The 2017 French Open is finally in the books, and it’s safe to say it lived up to expectation. A surprise winner on the women’s side, the return of the king on the men’s, and plenty of high-quality tennis throughout. Now the only thing left to do is digest it all, so here’s eight things we learned – and a ninth of which we were reminded – over the course of the 2017 French Open.

The WTA is still searching for its true number one

Coming into Roland Garros, the hope was either Angelique Kerber would turn her dismal season around, or someone else would snatch away the reins. Unfortunately, Kerber’s crapulence continued, but with Simona Halep falling short in the final, the German stays number one for the time being. Of course, it’s impossible for anybody to step-up and immediately fill the void left by Serena Williams, but having a freshly crowned major champion like Halep, or at least someone who routinely goes deep in tournaments would be a big step in the right direction.

… but so is the ATP

They might not be under quite the same cloud of uncertainty as the WTA, but few would argue the best player in the men’s game is currently ranked as such. Yet while Rafael Nadal is flying high, and Roger Federer had a scorching first-four months, age and injury history means neither is a lock to take – and hold – the number one ranking. That means there’s a decent chance we end up with a game of musical chairs for the top spot, but then again, maybe the answer is staring us right in the face – it’s the Fed killer, Tommy Haas.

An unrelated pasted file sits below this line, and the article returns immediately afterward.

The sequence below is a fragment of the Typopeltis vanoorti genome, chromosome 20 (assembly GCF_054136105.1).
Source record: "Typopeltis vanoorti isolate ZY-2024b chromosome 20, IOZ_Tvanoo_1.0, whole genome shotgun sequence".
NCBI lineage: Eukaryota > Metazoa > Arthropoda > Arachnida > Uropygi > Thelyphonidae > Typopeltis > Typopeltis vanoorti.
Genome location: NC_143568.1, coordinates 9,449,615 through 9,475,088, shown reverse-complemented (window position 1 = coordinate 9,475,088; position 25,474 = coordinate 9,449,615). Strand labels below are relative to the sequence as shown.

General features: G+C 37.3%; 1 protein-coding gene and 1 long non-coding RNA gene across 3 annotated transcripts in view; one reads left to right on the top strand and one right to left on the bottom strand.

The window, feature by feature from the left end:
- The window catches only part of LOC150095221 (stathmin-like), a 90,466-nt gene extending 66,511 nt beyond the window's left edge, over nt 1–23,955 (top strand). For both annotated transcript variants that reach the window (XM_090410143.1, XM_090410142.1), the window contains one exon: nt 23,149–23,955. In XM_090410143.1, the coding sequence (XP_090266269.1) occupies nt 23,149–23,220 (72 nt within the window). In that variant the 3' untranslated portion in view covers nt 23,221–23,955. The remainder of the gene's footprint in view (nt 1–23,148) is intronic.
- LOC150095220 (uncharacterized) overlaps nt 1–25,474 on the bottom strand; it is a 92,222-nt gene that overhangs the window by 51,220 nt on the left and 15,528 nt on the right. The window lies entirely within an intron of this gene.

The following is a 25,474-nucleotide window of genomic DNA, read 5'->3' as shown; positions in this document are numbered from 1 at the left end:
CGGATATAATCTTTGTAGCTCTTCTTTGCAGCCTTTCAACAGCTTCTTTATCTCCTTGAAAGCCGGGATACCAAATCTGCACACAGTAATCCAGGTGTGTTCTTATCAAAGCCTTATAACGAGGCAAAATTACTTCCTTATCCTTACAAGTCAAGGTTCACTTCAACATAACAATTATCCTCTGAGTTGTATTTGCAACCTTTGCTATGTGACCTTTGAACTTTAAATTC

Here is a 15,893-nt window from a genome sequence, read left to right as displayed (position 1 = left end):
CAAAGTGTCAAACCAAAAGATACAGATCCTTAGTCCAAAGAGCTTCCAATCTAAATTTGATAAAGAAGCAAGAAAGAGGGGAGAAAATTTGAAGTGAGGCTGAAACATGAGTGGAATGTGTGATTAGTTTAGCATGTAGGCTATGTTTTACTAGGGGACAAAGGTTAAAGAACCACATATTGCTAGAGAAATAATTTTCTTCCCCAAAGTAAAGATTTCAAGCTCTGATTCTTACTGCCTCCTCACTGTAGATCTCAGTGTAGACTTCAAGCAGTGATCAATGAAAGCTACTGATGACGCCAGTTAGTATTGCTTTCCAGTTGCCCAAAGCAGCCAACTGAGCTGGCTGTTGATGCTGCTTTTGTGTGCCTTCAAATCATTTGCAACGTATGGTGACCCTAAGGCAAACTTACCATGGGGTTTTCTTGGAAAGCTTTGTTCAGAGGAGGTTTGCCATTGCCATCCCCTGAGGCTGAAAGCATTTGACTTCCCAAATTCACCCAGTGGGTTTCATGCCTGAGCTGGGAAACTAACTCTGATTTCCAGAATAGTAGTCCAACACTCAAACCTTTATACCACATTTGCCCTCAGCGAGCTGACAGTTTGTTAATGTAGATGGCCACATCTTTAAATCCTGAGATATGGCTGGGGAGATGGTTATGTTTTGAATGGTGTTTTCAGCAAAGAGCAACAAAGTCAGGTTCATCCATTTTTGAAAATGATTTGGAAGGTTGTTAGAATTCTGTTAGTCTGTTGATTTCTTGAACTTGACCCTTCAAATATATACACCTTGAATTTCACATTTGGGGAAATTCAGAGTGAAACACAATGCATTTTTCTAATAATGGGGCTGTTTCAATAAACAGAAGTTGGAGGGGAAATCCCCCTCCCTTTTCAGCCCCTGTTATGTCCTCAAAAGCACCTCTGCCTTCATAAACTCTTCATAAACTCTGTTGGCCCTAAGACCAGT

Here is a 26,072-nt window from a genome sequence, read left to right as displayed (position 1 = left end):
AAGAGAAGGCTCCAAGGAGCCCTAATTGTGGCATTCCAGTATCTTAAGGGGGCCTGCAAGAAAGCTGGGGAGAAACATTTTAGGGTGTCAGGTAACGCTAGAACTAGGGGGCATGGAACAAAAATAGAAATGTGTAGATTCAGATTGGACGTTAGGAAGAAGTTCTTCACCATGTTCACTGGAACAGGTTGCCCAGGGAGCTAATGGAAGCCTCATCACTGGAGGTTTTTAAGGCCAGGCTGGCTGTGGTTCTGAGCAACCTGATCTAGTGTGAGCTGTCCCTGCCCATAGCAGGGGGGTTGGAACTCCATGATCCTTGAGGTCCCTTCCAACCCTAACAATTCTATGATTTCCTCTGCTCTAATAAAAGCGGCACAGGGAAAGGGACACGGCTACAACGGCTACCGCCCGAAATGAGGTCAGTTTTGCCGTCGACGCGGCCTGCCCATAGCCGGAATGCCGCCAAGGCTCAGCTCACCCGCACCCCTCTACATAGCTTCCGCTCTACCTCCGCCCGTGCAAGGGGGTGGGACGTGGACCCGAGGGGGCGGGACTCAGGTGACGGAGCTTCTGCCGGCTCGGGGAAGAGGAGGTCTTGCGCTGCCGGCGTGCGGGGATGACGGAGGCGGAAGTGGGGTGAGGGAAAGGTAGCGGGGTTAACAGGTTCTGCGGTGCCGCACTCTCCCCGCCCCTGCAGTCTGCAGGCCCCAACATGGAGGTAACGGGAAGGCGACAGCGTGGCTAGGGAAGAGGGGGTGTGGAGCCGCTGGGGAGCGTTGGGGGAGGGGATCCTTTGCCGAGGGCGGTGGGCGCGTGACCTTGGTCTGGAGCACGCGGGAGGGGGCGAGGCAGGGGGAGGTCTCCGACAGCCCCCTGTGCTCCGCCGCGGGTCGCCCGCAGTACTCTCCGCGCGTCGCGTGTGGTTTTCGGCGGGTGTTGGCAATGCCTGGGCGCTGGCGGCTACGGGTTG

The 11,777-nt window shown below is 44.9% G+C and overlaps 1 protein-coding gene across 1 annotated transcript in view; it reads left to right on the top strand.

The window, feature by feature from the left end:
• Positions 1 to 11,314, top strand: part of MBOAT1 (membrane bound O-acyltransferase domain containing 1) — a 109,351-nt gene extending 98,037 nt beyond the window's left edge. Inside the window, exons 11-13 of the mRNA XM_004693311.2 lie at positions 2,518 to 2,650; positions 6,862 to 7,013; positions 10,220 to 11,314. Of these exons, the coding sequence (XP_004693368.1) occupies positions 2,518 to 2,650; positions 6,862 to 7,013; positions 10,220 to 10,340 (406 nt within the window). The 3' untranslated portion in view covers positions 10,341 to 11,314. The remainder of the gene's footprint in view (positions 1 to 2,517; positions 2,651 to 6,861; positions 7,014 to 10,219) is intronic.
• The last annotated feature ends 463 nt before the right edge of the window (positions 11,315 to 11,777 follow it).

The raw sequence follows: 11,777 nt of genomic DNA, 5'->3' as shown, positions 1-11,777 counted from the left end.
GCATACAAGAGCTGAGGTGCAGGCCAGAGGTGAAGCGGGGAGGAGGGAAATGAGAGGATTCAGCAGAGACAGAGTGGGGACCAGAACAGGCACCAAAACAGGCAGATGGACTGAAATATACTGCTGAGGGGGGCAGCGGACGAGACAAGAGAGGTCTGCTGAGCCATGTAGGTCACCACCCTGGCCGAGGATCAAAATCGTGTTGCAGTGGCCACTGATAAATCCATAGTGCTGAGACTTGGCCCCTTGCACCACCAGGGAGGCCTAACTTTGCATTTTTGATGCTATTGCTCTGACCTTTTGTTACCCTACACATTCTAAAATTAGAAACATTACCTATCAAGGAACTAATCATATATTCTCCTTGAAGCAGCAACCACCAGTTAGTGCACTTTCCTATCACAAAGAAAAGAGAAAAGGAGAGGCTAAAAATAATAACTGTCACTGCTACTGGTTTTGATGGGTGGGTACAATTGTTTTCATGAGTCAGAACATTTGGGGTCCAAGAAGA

Jelena Ostapenko is the real deal

Few players of any age have executed a brand of fearless, attacking tennis over the course of a major as well as Ostapenko, let alone 19/20-year-olds. Now with her first title under her belt, the Latvian seems primed to make her mark on the WTA tour, although it would be unreasonable to expect her to dominate just yet. Ostapenko will need time to adjust to the target that is now on her back, and the expectation she go deep into every tournament she enters. There will inevitably be disappointments, but after Paris, there’s no denying what she’s capable of.

Alex Zverev still has some learning to do

By no means is Fernando Verdasco an easy first-round opponent, especially on clay, but with his talent and new top-ten ranking, Zverev should have still found a way to get the victory. Instead, he got bundled out just a week after taking his first Masters 1000 title in Rome, never able to find a rhythm against the hard-hitting Spaniard. If Zverev is to take his seemingly-destined spot among the best players in the sport, he needs to be able to steal wins even when not at his best.

Exit the French men… enter the French Women